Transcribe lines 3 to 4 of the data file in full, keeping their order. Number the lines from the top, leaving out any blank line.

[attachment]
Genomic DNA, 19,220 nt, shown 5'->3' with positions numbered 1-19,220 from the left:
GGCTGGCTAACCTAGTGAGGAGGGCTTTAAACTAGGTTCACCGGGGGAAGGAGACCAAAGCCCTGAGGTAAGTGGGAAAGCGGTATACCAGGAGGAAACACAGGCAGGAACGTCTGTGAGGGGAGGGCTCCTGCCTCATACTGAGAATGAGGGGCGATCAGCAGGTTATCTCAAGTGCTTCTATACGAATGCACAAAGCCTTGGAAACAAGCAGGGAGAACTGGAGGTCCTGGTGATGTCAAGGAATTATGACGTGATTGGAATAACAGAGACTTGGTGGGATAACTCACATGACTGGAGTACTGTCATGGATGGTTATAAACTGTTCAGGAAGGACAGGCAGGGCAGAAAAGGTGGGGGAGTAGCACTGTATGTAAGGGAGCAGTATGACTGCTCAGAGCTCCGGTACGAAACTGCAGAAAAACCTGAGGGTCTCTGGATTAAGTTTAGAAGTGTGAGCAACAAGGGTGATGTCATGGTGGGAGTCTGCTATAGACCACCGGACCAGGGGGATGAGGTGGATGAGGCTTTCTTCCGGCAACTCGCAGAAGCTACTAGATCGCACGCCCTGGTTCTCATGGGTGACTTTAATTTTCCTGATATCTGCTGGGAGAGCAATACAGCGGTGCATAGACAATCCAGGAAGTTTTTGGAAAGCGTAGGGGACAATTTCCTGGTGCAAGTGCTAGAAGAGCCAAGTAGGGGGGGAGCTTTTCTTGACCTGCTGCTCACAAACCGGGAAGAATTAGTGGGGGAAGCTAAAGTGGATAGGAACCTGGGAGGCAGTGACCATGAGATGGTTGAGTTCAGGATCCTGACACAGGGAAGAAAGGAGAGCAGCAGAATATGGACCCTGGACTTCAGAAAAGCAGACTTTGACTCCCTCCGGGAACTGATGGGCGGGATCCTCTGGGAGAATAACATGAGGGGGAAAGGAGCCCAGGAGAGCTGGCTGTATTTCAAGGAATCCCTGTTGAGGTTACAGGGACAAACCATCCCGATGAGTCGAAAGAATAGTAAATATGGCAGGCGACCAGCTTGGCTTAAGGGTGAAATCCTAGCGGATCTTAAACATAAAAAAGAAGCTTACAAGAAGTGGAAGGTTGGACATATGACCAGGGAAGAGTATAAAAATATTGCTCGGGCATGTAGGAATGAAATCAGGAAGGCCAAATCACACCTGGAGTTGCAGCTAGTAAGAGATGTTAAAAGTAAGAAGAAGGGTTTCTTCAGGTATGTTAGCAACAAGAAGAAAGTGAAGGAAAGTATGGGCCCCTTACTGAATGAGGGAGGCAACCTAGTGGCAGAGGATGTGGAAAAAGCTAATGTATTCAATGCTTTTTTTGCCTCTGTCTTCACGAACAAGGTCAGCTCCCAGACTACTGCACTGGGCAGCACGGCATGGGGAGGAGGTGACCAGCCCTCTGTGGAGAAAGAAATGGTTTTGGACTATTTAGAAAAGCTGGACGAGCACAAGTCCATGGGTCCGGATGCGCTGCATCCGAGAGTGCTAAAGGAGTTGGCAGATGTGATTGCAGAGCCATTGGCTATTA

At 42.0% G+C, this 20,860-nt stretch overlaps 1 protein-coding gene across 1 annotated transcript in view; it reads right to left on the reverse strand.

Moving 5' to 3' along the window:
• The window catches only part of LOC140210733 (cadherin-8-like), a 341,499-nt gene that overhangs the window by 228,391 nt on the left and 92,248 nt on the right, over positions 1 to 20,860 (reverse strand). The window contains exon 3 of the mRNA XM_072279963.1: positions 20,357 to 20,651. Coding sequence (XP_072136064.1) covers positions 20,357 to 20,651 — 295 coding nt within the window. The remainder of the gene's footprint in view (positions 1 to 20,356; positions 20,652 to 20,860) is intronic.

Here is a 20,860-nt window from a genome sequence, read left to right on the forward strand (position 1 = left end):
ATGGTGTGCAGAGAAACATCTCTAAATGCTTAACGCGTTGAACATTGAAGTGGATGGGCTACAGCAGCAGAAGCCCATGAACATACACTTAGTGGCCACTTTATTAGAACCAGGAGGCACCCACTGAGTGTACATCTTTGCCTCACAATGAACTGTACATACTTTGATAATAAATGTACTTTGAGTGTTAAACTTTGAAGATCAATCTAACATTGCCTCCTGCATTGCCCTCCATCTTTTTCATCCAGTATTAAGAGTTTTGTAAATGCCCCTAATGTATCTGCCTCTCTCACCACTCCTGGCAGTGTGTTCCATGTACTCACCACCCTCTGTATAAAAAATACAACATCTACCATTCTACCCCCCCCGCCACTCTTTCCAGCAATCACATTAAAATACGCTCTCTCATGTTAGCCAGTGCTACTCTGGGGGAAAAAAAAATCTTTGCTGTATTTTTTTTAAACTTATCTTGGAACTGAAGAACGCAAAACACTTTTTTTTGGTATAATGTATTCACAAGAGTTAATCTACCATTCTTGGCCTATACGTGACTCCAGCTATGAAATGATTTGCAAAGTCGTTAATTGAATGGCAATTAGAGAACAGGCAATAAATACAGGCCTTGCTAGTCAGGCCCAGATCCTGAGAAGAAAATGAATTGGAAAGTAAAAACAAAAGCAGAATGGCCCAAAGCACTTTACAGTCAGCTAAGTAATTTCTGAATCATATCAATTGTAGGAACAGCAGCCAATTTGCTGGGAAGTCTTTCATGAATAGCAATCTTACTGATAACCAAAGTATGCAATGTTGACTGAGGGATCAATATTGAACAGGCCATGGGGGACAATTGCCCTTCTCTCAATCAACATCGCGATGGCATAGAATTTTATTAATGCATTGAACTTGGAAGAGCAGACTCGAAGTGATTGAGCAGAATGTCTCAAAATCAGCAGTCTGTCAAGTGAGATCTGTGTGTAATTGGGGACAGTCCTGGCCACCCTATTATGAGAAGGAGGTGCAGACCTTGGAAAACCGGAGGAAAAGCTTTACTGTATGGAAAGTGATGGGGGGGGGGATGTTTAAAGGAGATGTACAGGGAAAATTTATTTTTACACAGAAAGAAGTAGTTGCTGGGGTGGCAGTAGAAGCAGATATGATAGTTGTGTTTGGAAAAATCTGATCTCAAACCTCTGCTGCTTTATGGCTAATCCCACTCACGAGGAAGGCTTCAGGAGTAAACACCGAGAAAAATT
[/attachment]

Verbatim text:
At 42.0% G+C, this 20,860-nt stretch overlaps 1 protein-coding gene across 1 annotated transcript in view; it reads right to left on the reverse strand.

Moving 5' to 3' along the window: